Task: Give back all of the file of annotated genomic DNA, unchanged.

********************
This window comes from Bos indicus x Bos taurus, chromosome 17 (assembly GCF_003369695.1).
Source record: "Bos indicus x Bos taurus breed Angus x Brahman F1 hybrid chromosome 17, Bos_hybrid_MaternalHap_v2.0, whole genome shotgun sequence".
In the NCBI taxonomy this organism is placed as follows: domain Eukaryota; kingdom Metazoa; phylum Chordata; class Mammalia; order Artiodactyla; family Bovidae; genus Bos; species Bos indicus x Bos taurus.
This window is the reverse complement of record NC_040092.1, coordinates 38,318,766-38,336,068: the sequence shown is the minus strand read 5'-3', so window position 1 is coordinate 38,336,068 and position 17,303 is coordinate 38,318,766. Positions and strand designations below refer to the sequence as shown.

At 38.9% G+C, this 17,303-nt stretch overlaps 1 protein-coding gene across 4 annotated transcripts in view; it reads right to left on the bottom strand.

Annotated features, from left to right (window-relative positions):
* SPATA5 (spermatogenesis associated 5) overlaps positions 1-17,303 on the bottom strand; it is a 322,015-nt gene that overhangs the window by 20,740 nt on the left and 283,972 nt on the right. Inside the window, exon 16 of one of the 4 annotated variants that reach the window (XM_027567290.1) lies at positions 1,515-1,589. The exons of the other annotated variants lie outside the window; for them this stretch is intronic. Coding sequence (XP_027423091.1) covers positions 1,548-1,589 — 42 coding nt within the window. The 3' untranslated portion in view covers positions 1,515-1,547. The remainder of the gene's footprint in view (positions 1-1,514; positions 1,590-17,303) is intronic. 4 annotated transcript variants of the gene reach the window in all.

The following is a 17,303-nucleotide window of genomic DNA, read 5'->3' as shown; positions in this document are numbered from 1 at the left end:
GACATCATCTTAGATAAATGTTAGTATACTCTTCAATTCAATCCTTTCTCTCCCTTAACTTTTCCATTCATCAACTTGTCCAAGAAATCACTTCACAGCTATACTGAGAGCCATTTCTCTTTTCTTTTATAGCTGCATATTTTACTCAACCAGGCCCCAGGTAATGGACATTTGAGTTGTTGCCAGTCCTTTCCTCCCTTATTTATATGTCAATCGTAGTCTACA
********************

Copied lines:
This window comes from Bos indicus x Bos taurus, chromosome 17 (assembly GCF_003369695.1).
Source record: "Bos indicus x Bos taurus breed Angus x Brahman F1 hybrid chromosome 17, Bos_hybrid_MaternalHap_v2.0, whole genome shotgun sequence".
In the NCBI taxonomy this organism is placed as follows: domain Eukaryota; kingdom Metazoa; phylum Chordata; class Mammalia; order Artiodactyla; family Bovidae; genus Bos; species Bos indicus x Bos taurus.
This window is the reverse complement of record NC_040092.1, coordinates 38,318,766-38,336,068: the sequence shown is the minus strand read 5'-3', so window position 1 is coordinate 38,336,068 and position 17,303 is coordinate 38,318,766. Positions and strand designations below refer to the sequence as shown.

At 38.9% G+C, this 17,303-nt stretch overlaps 1 protein-coding gene across 4 annotated transcripts in view; it reads right to left on the bottom strand.

Annotated features, from left to right (window-relative positions):
* SPATA5 (spermatogenesis associated 5) overlaps positions 1-17,303 on the bottom strand; it is a 322,015-nt gene that overhangs the window by 20,740 nt on the left and 283,972 nt on the right. Inside the window, exon 16 of one of the 4 annotated variants that reach the window (XM_027567290.1) lies at positions 1,515-1,589. The exons of the other annotated variants lie outside the window; for them this stretch is intronic. Coding sequence (XP_027423091.1) covers positions 1,548-1,589 — 42 coding nt within the window. The 3' untranslated portion in view covers positions 1,515-1,547. The remainder of the gene's footprint in view (positions 1-1,514; positions 1,590-17,303) is intronic. 4 annotated transcript variants of the gene reach the window in all.

The following is a 17,303-nucleotide window of genomic DNA, read 5'->3' as shown; positions in this document are numbered from 1 at the left end:
GACATCATCTTAGATAAATGTTAGTATACTCTTCAATTCAATCCTTTCTCTCCCTTAACTTTTCCATTCATCAACTTGTCCAAGAAATCACTTCACAGCTATACTGAGAGCCATTTCTCTTTTCTTTTATAGCTGCATATTTTACTCAACCAGGCCCCAGGTAATGGACATTTGAGTTGTTGCCAGTCCTTTCCTCCCTTATTTATATGTCAATCGTAGTCTACA